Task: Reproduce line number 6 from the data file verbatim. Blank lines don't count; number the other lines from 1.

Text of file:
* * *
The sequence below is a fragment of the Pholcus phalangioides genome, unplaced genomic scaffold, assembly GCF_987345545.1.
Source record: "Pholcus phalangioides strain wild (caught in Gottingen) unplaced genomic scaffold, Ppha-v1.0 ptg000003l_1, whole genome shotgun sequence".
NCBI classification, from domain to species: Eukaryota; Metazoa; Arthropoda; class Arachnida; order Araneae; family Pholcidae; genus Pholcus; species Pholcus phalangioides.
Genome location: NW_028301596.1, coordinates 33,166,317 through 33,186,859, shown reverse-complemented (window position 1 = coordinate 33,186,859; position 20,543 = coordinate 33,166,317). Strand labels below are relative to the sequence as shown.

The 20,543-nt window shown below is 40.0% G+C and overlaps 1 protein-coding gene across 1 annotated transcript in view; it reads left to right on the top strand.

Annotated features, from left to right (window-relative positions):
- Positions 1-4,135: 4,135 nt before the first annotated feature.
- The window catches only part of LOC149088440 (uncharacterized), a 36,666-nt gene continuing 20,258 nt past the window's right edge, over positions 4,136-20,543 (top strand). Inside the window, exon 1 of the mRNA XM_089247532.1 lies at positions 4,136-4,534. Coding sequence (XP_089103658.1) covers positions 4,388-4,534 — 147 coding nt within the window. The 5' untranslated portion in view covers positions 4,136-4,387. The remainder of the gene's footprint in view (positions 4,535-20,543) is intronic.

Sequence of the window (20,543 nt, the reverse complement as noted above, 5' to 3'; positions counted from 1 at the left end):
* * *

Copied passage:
Annotated features, from left to right (window-relative positions):